Let's look at student coaching in particular. An issue that many people don’t talk about is the fact that there are many teams out there that simply do not have access to a professional, adult coach. On those teams it is up to the competitors to teach themselves and their peers how to debate, all while competing themselves, managing school, trying to maintain a social life and all of the other things that come along with being a teenager. These students have a huge responsibility on their shoulders, and there are very few resources out there to help them. Most PF resources focus around topic analysis, which can be very helpful, and some other topics, but there is really nothing out there to help give students advice on how to coach or even learn how to debate themselves. 

For my team, I give a huge amount of credit to our two novice directors from last year, who single handedly coached a team of ten students, and despite competing AND teaching students a curriculum they wrote themselves, where their students broke at every national tournament they attended. I consider this a huge win for student coaches, given with the resources the lemons they were given, they instead made lemonade. It just goes to show that with the right resources, student coaches can excel with empowering their teams, and this article aims to help student coaches, and people who aspire to start their own teams, find quality resources to help everyone feel empowered.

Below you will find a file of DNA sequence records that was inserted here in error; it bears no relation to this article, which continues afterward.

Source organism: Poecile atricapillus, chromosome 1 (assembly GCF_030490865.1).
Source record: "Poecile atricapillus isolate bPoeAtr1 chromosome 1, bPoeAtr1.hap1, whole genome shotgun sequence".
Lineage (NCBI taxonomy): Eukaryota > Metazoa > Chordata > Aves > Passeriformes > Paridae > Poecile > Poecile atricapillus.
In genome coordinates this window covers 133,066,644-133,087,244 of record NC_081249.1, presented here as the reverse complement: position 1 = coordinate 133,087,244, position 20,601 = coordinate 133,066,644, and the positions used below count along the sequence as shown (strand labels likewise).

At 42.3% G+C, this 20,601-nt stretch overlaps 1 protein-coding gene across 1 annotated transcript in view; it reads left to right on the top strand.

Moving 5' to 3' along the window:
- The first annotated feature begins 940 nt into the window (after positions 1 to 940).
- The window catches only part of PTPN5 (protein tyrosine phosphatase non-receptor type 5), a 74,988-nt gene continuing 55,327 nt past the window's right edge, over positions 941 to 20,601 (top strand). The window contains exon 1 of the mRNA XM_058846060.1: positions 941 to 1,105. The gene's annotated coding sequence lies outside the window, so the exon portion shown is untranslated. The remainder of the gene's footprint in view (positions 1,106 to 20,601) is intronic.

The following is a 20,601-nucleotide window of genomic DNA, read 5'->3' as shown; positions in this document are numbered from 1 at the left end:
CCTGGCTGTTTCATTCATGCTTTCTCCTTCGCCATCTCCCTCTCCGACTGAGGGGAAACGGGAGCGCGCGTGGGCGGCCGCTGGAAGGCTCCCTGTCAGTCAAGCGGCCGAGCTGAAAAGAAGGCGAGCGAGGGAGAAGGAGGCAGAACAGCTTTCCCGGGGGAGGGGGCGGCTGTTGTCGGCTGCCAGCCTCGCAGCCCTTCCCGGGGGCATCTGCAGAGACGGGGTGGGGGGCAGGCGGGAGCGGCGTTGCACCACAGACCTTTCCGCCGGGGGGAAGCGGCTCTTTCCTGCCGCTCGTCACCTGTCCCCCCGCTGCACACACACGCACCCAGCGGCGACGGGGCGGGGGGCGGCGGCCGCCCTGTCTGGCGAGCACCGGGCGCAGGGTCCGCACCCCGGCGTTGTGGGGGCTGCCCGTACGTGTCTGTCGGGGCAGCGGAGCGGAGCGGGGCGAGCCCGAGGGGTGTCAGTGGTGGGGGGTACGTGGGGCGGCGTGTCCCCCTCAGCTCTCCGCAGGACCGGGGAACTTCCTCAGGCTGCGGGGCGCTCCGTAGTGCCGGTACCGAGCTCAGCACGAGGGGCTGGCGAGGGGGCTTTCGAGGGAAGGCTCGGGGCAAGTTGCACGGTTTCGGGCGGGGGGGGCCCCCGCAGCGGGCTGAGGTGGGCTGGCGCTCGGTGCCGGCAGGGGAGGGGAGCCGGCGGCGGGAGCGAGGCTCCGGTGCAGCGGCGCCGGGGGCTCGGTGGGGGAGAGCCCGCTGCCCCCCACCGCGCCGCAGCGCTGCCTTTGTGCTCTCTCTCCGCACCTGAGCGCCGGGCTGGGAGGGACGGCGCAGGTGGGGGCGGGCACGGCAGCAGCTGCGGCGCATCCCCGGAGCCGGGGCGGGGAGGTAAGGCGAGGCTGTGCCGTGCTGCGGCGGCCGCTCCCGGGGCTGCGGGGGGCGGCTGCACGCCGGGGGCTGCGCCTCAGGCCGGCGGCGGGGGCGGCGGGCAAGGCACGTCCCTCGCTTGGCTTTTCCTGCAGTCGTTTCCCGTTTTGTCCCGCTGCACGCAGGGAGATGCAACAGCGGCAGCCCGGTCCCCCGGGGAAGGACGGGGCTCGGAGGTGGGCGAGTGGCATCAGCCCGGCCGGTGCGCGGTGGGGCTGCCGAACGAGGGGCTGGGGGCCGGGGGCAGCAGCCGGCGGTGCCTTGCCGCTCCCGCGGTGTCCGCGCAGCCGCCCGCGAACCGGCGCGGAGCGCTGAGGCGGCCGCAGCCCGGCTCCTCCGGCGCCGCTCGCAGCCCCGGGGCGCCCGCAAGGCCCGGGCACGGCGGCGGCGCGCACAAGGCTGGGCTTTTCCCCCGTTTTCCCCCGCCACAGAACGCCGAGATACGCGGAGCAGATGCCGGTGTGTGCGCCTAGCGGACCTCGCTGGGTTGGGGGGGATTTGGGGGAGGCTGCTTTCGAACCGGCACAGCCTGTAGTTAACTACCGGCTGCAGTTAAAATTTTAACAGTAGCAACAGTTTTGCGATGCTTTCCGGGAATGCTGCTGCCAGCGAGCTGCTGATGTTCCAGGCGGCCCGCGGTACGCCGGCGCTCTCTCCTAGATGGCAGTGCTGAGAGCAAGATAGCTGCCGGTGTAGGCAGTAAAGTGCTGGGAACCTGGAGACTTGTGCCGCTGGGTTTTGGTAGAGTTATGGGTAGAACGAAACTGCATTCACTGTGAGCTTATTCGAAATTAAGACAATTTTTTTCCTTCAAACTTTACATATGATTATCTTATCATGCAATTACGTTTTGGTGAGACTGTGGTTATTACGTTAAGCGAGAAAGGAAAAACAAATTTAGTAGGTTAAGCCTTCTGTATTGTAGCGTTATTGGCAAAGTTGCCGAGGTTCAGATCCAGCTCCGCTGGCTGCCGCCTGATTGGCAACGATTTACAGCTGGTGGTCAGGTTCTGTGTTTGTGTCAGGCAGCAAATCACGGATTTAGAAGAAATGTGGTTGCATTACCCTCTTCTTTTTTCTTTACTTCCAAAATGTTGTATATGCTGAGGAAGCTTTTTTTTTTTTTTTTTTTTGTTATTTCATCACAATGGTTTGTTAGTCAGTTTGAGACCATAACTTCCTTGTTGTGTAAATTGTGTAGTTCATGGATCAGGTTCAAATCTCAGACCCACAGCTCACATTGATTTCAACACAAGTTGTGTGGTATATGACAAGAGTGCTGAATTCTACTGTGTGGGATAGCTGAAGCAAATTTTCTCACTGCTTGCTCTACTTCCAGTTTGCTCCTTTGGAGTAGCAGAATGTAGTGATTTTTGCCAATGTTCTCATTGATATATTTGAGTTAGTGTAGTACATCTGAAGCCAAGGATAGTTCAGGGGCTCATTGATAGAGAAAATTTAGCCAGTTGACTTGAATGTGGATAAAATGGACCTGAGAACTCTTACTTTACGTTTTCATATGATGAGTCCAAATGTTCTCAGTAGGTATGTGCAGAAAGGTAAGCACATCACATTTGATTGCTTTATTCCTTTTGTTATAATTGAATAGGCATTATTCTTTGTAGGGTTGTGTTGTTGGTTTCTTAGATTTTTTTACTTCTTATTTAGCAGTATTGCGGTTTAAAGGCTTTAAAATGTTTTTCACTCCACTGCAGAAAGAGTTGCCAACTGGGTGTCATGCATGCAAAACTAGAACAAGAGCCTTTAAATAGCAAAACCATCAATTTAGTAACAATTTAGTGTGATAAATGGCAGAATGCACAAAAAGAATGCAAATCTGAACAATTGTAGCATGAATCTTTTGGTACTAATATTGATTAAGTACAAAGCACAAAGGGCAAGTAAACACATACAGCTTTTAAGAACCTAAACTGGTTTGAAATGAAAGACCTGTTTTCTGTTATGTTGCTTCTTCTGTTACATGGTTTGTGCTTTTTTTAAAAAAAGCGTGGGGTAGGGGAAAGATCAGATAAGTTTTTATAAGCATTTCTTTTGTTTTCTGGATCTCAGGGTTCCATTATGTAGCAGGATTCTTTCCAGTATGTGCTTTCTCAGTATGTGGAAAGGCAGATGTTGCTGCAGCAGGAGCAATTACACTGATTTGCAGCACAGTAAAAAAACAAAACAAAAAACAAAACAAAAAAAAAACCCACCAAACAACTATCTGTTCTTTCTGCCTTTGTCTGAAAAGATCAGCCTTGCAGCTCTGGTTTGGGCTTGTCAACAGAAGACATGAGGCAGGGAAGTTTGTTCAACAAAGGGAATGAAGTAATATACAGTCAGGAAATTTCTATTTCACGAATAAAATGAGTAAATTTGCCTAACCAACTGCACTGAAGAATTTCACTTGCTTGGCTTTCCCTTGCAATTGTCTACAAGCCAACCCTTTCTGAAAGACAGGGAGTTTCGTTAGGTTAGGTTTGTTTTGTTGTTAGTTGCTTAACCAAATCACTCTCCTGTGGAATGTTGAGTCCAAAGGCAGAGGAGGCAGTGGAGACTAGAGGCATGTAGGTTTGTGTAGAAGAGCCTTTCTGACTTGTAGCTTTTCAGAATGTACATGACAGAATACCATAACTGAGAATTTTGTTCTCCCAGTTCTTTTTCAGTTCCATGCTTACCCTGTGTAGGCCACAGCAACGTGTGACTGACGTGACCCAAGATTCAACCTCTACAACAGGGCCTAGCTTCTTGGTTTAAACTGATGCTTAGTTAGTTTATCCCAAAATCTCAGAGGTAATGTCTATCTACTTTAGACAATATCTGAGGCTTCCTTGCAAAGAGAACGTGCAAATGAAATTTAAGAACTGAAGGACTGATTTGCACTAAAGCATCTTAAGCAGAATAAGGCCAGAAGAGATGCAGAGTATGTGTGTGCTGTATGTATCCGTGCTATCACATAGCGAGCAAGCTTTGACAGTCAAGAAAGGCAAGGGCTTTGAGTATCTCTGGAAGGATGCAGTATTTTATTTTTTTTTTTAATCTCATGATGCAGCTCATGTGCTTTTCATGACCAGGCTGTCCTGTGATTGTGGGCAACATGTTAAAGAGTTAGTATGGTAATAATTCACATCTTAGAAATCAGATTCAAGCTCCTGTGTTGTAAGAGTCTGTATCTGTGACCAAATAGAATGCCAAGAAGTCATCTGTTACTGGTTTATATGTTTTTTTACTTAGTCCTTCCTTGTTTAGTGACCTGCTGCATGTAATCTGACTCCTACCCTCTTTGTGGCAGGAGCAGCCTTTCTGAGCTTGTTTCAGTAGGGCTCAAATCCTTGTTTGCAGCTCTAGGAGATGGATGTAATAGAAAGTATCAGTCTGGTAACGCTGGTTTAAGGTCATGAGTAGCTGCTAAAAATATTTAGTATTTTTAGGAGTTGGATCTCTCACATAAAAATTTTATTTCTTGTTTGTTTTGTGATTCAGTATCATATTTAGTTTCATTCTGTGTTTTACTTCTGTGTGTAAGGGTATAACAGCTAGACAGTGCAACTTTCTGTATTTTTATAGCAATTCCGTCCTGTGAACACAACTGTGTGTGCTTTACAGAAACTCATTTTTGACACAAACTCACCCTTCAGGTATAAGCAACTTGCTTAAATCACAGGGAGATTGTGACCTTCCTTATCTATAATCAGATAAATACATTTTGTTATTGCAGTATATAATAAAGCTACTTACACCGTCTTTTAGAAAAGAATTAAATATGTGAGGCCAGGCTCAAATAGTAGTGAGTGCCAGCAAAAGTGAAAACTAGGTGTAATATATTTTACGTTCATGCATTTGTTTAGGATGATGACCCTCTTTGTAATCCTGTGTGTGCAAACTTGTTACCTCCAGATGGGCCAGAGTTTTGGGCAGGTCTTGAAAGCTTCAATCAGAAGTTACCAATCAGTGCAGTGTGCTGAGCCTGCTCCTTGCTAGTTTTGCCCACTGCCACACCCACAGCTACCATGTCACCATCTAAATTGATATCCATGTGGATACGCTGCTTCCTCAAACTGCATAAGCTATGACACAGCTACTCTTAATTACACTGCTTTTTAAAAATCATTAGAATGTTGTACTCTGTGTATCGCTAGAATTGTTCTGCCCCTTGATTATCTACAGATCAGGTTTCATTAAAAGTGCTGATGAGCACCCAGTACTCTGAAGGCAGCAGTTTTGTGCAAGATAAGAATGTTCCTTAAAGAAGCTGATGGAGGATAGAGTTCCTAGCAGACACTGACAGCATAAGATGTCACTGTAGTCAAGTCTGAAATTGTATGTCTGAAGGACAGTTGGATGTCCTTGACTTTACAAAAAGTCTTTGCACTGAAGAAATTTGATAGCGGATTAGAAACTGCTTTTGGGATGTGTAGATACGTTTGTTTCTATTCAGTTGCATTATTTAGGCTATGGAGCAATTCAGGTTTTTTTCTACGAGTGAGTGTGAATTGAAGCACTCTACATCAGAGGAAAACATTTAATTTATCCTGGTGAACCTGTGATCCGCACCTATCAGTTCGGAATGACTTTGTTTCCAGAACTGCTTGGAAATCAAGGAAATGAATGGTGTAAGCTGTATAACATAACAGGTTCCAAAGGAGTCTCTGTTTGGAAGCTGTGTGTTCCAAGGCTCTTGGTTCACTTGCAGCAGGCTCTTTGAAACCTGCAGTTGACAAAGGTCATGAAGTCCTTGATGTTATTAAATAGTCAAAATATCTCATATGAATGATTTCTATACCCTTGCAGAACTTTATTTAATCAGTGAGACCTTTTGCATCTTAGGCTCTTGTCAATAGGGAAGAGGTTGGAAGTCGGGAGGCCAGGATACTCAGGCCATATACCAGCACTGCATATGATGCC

But it is not all bad. There are some amazing organizations out there looking to help improve accessibility in PF. 

During the recent month, myself and a few others have started a new PF non-profit called EmpowerDebate, @empowerdebate on Instagram, with the goal of solving these very issues. We are looking to focus specifically on providing resources for student coaches and creating programs to help supplement that adult coaching experience. You can also reach out to us at empowerdebateus@gmail.com, and soon at our website to see exactly what we have to offer!

You can also check out Outreach Debate. Outreach has a free winter and summer camp for students looking to learn more about debate from experts. For those looking to learn from quality leaders outside of EmpowerDebate’s program, Outreach is a quality debate camp to check out, especially for those who can’t afford top debate camps across the country. 

And Equality in Forensics also does its part to help. Through the Discord server, and its public forum channel, competitors can connect with each other, trade prep and share advice. That community and access to more experienced debaters is invaluable to students like me, and honestly, all students. 

But these organizations can not exist without the help of the PF community. The best way to improve these organizations, and therefore accessibility, is for more people to get involved. If you are a debater from one of those bigger teams, try and get involved to help spread your experience and knowledge to others! Debate truly is a tight knit community, so it makes sense that the best way to help each other is to, well, help each other! And that same logic applies to small school debaters, just because you are from a smaller team does not mean you do not have a lot to bring to the table! 

In my opinion, student coaches and small teams don’t receive enough credit for the work they do. They give so much to our community, and we should start doing our part to give back to them. But improving access to PF resources, and debate resources as a whole, won’t just help these teams and students who need them the most, it’ll help all teams, big and small.